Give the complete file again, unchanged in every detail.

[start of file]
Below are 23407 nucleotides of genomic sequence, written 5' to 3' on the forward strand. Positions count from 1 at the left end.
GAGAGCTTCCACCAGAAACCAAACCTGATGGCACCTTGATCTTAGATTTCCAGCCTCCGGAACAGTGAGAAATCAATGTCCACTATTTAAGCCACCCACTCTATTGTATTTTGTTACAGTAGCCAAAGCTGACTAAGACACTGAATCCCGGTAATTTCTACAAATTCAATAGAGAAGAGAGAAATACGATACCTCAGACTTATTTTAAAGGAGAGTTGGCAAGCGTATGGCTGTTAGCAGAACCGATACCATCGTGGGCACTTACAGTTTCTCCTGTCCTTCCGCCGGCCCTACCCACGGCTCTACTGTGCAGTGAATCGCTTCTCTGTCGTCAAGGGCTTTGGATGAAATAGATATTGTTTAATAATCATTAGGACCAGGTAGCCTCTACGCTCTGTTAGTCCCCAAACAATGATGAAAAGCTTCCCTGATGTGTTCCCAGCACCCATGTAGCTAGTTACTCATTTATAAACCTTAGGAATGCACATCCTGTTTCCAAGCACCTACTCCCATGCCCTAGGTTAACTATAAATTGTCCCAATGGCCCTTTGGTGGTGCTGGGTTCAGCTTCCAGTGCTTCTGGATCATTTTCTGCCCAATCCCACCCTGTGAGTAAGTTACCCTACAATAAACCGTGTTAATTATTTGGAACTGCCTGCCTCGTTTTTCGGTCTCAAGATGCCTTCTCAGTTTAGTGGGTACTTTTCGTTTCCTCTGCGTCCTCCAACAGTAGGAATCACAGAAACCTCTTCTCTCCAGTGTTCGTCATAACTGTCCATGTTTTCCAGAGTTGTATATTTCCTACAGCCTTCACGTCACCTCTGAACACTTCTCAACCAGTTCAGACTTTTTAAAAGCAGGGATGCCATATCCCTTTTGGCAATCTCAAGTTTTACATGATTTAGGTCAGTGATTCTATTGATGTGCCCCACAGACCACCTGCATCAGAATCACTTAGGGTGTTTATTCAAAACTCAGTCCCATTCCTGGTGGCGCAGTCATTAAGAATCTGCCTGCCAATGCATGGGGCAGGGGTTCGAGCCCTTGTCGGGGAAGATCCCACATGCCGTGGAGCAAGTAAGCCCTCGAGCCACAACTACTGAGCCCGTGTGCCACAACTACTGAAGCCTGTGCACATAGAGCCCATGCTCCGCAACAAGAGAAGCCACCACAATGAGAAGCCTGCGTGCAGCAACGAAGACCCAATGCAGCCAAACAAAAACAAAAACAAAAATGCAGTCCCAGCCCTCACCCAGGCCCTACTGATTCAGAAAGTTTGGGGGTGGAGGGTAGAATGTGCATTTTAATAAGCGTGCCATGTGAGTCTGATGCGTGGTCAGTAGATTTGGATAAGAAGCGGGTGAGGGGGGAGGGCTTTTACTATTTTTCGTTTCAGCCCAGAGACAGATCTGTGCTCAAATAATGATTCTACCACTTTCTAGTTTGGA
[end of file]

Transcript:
Below are 23407 nucleotides of genomic sequence, written 5' to 3' on the forward strand. Positions count from 1 at the left end.
GAGAGCTTCCACCAGAAACCAAACCTGATGGCACCTTGATCTTAGATTTCCAGCCTCCGGAACAGTGAGAAATCAATGTCCACTATTTAAGCCACCCACTCTATTGTATTTTGTTACAGTAGCCAAAGCTGACTAAGACACTGAATCCCGGTAATTTCTACAAATTCAATAGAGAAGAGAGAAATACGATACCTCAGACTTATTTTAAAGGAGAGTTGGCAAGCGTATGGCTGTTAGCAGAACCGATACCATCGTGGGCACTTACAGTTTCTCCTGTCCTTCCGCCGGCCCTACCCACGGCTCTACTGTGCAGTGAATCGCTTCTCTGTCGTCAAGGGCTTTGGATGAAATAGATATTGTTTAATAATCATTAGGACCAGGTAGCCTCTACGCTCTGTTAGTCCCCAAACAATGATGAAAAGCTTCCCTGATGTGTTCCCAGCACCCATGTAGCTAGTTACTCATTTATAAACCTTAGGAATGCACATCCTGTTTCCAAGCACCTACTCCCATGCCCTAGGTTAACTATAAATTGTCCCAATGGCCCTTTGGTGGTGCTGGGTTCAGCTTCCAGTGCTTCTGGATCATTTTCTGCCCAATCCCACCCTGTGAGTAAGTTACCCTACAATAAACCGTGTTAATTATTTGGAACTGCCTGCCTCGTTTTTCGGTCTCAAGATGCCTTCTCAGTTTAGTGGGTACTTTTCGTTTCCTCTGCGTCCTCCAACAGTAGGAATCACAGAAACCTCTTCTCTCCAGTGTTCGTCATAACTGTCCATGTTTTCCAGAGTTGTATATTTCCTACAGCCTTCACGTCACCTCTGAACACTTCTCAACCAGTTCAGACTTTTTAAAAGCAGGGATGCCATATCCCTTTTGGCAATCTCAAGTTTTACATGATTTAGGTCAGTGATTCTATTGATGTGCCCCACAGACCACCTGCATCAGAATCACTTAGGGTGTTTATTCAAAACTCAGTCCCATTCCTGGTGGCGCAGTCATTAAGAATCTGCCTGCCAATGCATGGGGCAGGGGTTCGAGCCCTTGTCGGGGAAGATCCCACATGCCGTGGAGCAAGTAAGCCCTCGAGCCACAACTACTGAGCCCGTGTGCCACAACTACTGAAGCCTGTGCACATAGAGCCCATGCTCCGCAACAAGAGAAGCCACCACAATGAGAAGCCTGCGTGCAGCAACGAAGACCCAATGCAGCCAAACAAAAACAAAAACAAAAATGCAGTCCCAGCCCTCACCCAGGCCCTACTGATTCAGAAAGTTTGGGGGTGGAGGGTAGAATGTGCATTTTAATAAGCGTGCCATGTGAGTCTGATGCGTGGTCAGTAGATTTGGATAAGAAGCGGGTGAGGGGGGAGGGCTTTTACTATTTTTCGTTTCAGCCCAGAGACAGATCTGTGCTCAAATAATGATTCTACCACTTTCTAGTTTGGA